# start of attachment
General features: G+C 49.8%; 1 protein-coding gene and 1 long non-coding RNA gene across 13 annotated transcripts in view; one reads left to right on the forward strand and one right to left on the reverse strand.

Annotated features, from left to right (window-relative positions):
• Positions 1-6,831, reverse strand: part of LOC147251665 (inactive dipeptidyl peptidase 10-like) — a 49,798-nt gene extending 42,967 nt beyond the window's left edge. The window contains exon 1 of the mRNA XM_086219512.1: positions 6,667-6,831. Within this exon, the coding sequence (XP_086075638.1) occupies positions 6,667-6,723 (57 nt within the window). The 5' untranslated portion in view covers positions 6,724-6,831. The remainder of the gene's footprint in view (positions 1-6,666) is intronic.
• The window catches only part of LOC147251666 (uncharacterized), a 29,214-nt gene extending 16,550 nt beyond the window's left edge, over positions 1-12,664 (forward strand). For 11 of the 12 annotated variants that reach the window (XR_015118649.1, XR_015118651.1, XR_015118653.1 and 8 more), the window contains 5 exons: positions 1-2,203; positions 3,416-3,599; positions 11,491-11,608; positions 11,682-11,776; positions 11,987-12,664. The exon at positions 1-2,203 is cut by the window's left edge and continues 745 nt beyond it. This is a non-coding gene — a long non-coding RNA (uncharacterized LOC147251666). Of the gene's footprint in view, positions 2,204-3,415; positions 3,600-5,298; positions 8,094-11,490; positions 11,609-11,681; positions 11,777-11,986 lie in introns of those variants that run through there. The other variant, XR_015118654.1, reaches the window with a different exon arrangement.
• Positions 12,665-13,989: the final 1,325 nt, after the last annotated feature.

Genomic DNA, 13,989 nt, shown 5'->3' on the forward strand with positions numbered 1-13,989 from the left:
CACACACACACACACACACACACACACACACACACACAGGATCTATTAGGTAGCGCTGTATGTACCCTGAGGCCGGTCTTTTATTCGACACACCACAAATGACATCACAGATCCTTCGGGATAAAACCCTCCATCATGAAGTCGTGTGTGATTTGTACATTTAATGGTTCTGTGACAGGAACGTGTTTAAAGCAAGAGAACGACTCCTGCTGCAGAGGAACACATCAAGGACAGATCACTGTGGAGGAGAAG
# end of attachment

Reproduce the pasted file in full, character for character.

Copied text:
General features: G+C 49.8%; 1 protein-coding gene and 1 long non-coding RNA gene across 13 annotated transcripts in view; one reads left to right on the forward strand and one right to left on the reverse strand.

Annotated features, from left to right (window-relative positions):
• Positions 1-6,831, reverse strand: part of LOC147251665 (inactive dipeptidyl peptidase 10-like) — a 49,798-nt gene extending 42,967 nt beyond the window's left edge. The window contains exon 1 of the mRNA XM_086219512.1: positions 6,667-6,831. Within this exon, the coding sequence (XP_086075638.1) occupies positions 6,667-6,723 (57 nt within the window). The 5' untranslated portion in view covers positions 6,724-6,831. The remainder of the gene's footprint in view (positions 1-6,666) is intronic.
• The window catches only part of LOC147251666 (uncharacterized), a 29,214-nt gene extending 16,550 nt beyond the window's left edge, over positions 1-12,664 (forward strand). For 11 of the 12 annotated variants that reach the window (XR_015118649.1, XR_015118651.1, XR_015118653.1 and 8 more), the window contains 5 exons: positions 1-2,203; positions 3,416-3,599; positions 11,491-11,608; positions 11,682-11,776; positions 11,987-12,664. The exon at positions 1-2,203 is cut by the window's left edge and continues 745 nt beyond it. This is a non-coding gene — a long non-coding RNA (uncharacterized LOC147251666). Of the gene's footprint in view, positions 2,204-3,415; positions 3,600-5,298; positions 8,094-11,490; positions 11,609-11,681; positions 11,777-11,986 lie in introns of those variants that run through there. The other variant, XR_015118654.1, reaches the window with a different exon arrangement.
• Positions 12,665-13,989: the final 1,325 nt, after the last annotated feature.

Genomic DNA, 13,989 nt, shown 5'->3' on the forward strand with positions numbered 1-13,989 from the left:
CACACACACACACACACACACACACACACACACACACAGGATCTATTAGGTAGCGCTGTATGTACCCTGAGGCCGGTCTTTTATTCGACACACCACAAATGACATCACAGATCCTTCGGGATAAAACCCTCCATCATGAAGTCGTGTGTGATTTGTACATTTAATGGTTCTGTGACAGGAACGTGTTTAAAGCAAGAGAACGACTCCTGCTGCAGAGGAACACATCAAGGACAGATCACTGTGGAGGAGAAG